Italiens Triple-Dip-Rezession

MÜNCHEN – Italien steckt in einer Triple-Dip-Rezession. Der Ball fällt nicht nur auf ein Plateau, sondern der dopst den Abhang hinunter. Seit Ausbruch der Krise (Q4 2007) ging es erst um 7% hinunter, dann 3% hinauf, dann 5% hinunter, dann wieder um 0,1% hinauf, und zuletzt, während des ersten Halbjahres 2014, wieder 0.3% hinunter. Insgesamt ist das italienische BIP seit dem Ausbruch der Finanzkrise um 9% geschrumpft. Die Industrieproduktion fiel sogar um 24%. Nur wegen der immer noch erstaunlich hohen Inflation blieb das nominale BIP bislang annähernd konstant. Die Arbeitslosenquote der Gesamtbevölkerung ist auf 12% gestiegen, jene der Jugendlichen, die nicht zur Schule gehen, auf 44%.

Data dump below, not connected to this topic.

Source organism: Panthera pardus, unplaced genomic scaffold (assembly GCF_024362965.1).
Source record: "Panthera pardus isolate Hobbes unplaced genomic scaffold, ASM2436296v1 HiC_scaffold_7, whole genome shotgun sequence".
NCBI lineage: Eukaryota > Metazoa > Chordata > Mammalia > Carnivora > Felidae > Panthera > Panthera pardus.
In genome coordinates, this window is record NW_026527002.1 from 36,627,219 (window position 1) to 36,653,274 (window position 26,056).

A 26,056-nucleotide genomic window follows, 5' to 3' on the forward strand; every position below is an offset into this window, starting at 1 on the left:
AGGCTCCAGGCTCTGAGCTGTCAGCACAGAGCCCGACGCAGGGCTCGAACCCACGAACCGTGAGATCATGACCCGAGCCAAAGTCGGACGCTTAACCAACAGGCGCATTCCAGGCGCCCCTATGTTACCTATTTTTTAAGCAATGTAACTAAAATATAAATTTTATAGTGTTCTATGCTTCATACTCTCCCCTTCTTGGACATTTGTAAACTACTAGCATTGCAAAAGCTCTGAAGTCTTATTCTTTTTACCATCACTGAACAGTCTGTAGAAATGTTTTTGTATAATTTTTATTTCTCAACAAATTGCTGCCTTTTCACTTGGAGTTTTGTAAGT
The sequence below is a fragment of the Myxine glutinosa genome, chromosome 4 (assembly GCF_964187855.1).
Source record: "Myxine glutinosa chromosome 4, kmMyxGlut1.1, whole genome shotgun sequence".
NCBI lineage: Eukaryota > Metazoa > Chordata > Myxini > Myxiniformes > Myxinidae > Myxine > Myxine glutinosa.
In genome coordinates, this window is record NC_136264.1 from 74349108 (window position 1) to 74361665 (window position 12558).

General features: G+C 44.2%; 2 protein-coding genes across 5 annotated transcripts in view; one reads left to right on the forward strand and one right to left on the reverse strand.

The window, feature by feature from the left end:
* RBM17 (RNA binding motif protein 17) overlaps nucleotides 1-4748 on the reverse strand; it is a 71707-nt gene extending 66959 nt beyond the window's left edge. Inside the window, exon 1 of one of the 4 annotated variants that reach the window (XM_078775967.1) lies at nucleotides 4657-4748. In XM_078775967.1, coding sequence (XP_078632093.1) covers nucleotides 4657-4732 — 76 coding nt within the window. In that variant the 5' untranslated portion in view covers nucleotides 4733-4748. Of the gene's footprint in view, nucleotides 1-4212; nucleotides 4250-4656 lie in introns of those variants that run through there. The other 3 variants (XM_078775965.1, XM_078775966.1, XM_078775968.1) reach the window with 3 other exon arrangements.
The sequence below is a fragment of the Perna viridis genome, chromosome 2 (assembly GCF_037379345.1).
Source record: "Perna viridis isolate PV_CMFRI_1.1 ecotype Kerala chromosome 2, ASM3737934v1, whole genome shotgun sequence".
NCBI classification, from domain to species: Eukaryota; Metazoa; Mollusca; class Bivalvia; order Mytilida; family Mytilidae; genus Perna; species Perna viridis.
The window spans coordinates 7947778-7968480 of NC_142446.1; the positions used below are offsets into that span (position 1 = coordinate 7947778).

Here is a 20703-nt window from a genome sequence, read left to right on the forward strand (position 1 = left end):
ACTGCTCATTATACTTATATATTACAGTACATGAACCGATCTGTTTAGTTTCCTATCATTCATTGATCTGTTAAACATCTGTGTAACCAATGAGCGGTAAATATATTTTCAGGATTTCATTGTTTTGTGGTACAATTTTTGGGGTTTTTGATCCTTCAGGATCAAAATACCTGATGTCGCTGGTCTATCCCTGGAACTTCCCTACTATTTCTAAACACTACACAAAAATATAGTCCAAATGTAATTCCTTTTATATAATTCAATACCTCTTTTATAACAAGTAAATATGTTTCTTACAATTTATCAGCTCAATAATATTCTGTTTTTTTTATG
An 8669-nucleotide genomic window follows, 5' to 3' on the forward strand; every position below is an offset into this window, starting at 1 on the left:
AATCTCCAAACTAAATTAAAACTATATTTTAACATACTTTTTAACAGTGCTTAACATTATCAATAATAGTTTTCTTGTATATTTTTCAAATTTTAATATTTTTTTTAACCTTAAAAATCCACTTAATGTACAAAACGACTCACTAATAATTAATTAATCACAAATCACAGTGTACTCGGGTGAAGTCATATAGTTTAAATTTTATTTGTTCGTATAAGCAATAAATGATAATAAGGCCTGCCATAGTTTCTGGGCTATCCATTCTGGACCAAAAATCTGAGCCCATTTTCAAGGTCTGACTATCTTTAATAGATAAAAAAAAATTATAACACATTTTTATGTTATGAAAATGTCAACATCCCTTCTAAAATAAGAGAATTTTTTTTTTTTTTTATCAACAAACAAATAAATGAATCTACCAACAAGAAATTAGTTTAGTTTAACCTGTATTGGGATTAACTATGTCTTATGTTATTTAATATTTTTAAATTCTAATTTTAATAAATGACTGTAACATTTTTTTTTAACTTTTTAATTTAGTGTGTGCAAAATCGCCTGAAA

Italien hat der Schrumpfung seiner Wirtschaft bislang durch eine Erhöhung seiner Staatsverschuldung entgegenzuwirken versucht. Da kollektive Rettungsaktionen der Staatengemeinschaft und der EZB die Zinsen niedrig hielten, konnten die Schulden des Staatssektors vom Jahreswechsel 2007/2008 bis zum Frühjahr 2014 um ein Drittel ansteigen.

Der neue italienische Ministerpräsident Renzi will nun das Wachstum ankurbeln. Aber was er damit meint, ist noch mehr Schulden zu machen. Klar, Schulden schaffen Nachfrage, doch ist diese Nachfrage künstlich - bloß ein Strohfeuer. Echtes Wachstum lässt sich nur erreichen, wenn Italiens Wirtschaft wettbewerbsfähiger wird, und dazu gibt es im Euro nur einen Weg, der wirklich funktioniert: die Senkung der Güterpreise in Relation zu den Wettbewerbern im Euroraum. Das, was man zur Zeit der Lira durch eine offene Abwertung bewerkstelligte, muss nun durch eine sogenannte reale Abwertung imitiert werden.

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